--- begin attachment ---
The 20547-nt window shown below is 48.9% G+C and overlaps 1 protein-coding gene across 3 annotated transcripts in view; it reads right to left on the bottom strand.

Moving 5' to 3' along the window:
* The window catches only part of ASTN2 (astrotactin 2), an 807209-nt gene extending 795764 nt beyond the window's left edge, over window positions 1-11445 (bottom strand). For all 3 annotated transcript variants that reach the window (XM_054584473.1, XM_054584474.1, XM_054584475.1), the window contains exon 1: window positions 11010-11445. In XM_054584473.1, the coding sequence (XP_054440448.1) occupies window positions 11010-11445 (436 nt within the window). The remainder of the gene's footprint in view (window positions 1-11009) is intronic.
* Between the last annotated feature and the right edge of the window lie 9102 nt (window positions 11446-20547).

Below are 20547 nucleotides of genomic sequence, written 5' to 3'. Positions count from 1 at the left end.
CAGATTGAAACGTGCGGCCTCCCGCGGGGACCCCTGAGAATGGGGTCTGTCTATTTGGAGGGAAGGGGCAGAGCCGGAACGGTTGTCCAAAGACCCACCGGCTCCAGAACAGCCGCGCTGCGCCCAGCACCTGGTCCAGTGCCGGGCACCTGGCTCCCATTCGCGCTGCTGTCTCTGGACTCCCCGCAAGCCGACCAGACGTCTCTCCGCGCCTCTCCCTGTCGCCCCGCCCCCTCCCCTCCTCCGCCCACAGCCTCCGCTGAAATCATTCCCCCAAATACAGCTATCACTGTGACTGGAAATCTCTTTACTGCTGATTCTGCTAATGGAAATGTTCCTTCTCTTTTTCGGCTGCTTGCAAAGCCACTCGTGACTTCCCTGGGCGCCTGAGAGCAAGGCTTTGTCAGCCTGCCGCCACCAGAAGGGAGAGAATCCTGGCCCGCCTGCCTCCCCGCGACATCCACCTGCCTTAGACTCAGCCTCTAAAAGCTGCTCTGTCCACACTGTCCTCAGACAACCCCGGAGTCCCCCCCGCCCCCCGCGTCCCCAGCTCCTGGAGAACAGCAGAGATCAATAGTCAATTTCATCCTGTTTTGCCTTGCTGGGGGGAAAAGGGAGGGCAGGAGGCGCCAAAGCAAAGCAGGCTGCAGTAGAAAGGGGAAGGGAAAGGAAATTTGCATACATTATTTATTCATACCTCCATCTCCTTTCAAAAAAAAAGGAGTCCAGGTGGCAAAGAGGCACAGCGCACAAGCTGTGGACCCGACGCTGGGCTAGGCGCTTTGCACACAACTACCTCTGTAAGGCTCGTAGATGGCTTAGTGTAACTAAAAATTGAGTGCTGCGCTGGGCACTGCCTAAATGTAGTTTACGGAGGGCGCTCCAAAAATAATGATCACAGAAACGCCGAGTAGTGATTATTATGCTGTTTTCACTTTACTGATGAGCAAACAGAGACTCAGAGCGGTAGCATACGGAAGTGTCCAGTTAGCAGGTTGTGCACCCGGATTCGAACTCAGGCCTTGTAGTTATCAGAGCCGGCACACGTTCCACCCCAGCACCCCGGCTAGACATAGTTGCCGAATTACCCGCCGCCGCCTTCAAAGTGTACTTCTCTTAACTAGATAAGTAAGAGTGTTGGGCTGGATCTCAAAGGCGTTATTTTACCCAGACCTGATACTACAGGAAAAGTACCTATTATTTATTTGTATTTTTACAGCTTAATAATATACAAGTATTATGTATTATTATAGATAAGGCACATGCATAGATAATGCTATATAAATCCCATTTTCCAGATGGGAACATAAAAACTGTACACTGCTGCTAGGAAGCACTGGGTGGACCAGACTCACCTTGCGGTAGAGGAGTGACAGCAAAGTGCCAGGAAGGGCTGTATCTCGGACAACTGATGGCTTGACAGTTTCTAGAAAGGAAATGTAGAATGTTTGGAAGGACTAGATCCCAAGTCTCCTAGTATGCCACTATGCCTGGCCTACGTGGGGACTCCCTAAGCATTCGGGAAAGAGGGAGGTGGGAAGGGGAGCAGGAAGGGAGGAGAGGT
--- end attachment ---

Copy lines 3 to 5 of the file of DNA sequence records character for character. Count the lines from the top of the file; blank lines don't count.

* The window catches only part of ASTN2 (astrotactin 2), an 807209-nt gene extending 795764 nt beyond the window's left edge, over window positions 1-11445 (bottom strand). For all 3 annotated transcript variants that reach the window (XM_054584473.1, XM_054584474.1, XM_054584475.1), the window contains exon 1: window positions 11010-11445. In XM_054584473.1, the coding sequence (XP_054440448.1) occupies window positions 11010-11445 (436 nt within the window). The remainder of the gene's footprint in view (window positions 1-11009) is intronic.
* Between the last annotated feature and the right edge of the window lie 9102 nt (window positions 11446-20547).

Below are 20547 nucleotides of genomic sequence, written 5' to 3'. Positions count from 1 at the left end.